Two tabs go to war! Google's Chrome Web browser is now more popular than Mozilla's Firefox in the UK, and is second only to Internet Explorer in terms of usage, the Guardian reports.
Figures from Internet number crunchers Statcounter say Chrome nabbed 22 per cent of the browser market in July, pipping Firefox, which managed 21 per cent.
Internet Explorer is still the most popular browser, and holds 45 per cent of UK Web surfers hostage, though it's losing traction faster than a Mini Metro on an icy road. Its continued success is presumably due in no small part to the fact that it comes pre-installed as the default browser on new Windows PCs.
As of March last year Microsoft serves up a 'ballot' screen to IE users, which gives them the option to switch browsers if they want, which could explain IE's slowly declining popularity.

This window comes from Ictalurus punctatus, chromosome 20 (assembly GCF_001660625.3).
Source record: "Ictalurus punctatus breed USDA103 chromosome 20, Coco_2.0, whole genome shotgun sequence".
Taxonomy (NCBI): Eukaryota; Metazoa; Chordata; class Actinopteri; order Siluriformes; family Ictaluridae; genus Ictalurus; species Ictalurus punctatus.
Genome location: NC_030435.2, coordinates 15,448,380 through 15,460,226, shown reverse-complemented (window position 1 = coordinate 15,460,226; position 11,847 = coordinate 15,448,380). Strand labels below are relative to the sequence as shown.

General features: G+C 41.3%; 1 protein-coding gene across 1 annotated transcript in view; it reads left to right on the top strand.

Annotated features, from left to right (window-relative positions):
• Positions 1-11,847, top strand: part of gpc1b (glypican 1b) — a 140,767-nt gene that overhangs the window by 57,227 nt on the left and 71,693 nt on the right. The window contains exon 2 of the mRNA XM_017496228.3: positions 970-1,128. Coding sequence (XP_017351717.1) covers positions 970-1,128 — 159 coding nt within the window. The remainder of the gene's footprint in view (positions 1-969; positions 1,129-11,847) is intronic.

We're not sure how to feel. We're big Chrome fans, with most of the CNET UK team using Google's nippy browser. But it's benefited from a huge marketing push and serious Google money, while Mozilla's Firefox is a noble open-source effort (financed largely by Google) that for many years pushed the boundaries of what people expected from their browser.
Speaking to The Guardian, Chrome engineer Lars Bak said, "Speed is a fundamental part of it, but it's also about the minimal design and the way it handles security."
Firefox is still just ahead in worldwide terms, but Chrome's advance is unlikely to slow. Google is tooling up for serious stuff, closing fun products like Labs to focus on hefty new projects such as Google+. It's upsetting: a bit like being a child and going to your father's office and seeing him at work, acting all serious. We want Playtime Dad back!
Which browser is your favourite? Hop off the fence into the comments section below, or on our Facebook wall.